Osprey Project23/04/2021

Exciting Osprey Project Update – Female 014 Settles on Nest in Wales

We began our Osprey translocation project in July 2017, with a vision and goal of re-establishing Osprey as a breeding species on the south coast once more after a near 200-year absence. As many of you will know, we’ve since had numerous mile stones with the project including our first returning bird in 2019, a male with the leg ring LS7 who promptly sat up a territory with a female Osprey from Rutland called CJ7. Sadly, LS7 didn’t return in 2020 but since then, CJ7 has taken up residence on our nest cam within Poole Harbour, entertaining many thousands of people who are willing her to find a mate soon…….don’t worry, she will.

This week we received the next big milestone piece of news from Darren Moore from the ‘Friends of the Ospreys’ team. Having been seen in Wales last summer, one of our Osprey chicks we raised and released in 2018, a female ringed 014, has found a mate and set up a territory in the Glaslyn Valley with a young male called Z2 (Aeron) who is four-year old from the Dyfi nest in Wales. A recent update from the ‘Friends of The Ospreys’ group stated that 014 and her new mate have been observed nest building and copulating in the last few days and that things are looking good for a breeding attempt this season.

Female Osprey 014 on her arrival in Poole Harbour, July 2018

Ok, so it’s not breeding within Poole Harbour, however part of our feasibility study highlighted the need to encourage these new populations to interact with one another and see Ospreys expand and breed in new areas. So, with us currently hosting a Rutland female (CJ7) and a Poole Harbour female 014 now potentially breeding up in Wales, we’re already beginning to see these colonies recognising new breeding areas, which in the long term will increase breeding productivity across the UK. With 014 being a female it was always possible she could settle elsewhere other than Poole Harbour as females are far more prone to venturing beyond their natal sites to breed. Males, however, are more committed to breeding where they themselves were raised, hence LS7’s behaviour back in 2019.

This news has also provided a silver lining to what was a very tough year for the team, as 014 was released in 2018 which is the year some of our chicks died due to the heat wave and a vitamin deficiency. Despite that hardship, each of us within the team all remember saying that if any returned in 2020, then it would be 014, and sure enough, she did.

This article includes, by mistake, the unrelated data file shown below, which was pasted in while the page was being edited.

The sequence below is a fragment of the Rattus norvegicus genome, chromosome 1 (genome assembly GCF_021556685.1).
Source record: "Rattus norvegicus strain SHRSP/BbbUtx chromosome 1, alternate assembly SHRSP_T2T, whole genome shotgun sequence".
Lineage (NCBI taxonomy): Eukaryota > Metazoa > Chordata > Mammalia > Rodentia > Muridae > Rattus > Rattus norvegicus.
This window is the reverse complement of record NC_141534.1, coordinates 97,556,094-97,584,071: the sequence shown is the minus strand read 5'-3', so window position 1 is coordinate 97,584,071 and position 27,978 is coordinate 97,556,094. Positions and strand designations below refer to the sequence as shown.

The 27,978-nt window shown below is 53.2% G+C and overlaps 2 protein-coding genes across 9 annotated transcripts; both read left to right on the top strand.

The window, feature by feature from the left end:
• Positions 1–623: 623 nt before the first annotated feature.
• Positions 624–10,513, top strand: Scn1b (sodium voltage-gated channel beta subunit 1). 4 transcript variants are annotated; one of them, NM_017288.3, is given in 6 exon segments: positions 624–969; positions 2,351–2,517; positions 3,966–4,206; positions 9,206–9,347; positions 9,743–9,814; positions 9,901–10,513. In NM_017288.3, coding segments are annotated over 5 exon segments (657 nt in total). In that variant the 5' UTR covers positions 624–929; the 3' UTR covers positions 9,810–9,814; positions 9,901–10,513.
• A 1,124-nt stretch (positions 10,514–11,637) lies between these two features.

Female Osprey 014 post release in Poole Harbour, August 2018

On May 20th 2020 we received an excited message from the Dyfi Osprey Team, informing us that 014 had been caught on one of their nest cams ‘intruding’ on the main Dyfi nest. This was fantastic that she had arrived back into the UK safely, where she then spent seven weeks seemingly touring the Welsh countryside before being logged at Dyfi again and then incredibly being photographed in Devon on July 7th 2020.

That was the last sighting of her during 2020, but then late last week we received news that she was back again, but not just as an aimless 2-year old but a fully focused 3-year old looking to settle down and potentially breed. This is such great news and all of us here involved in the Poole Harbour Osprey Project wish 014 and her new mate the best of luck this season and hopefully look forward to a nest full of chicks in about a months time.

Female Osprey 014 and male Z2 at their new nest site, Wales 2021 – Darren Moore

In the mean time, we’re now entering the period where some of our 2019 chicks could reappear back in the UK, so please keep an eye out on our Nest Cam, or if you’re out anywhere around the harbour and you see any Osprey please let us know. We’re continuously learning about the behaviour of these incredible birds whilst carrying out this project, and with Poole birds now establishing in Wales and hopefully a new population colonising here soon, what will be the next exciting bit of news we get to publish soon?

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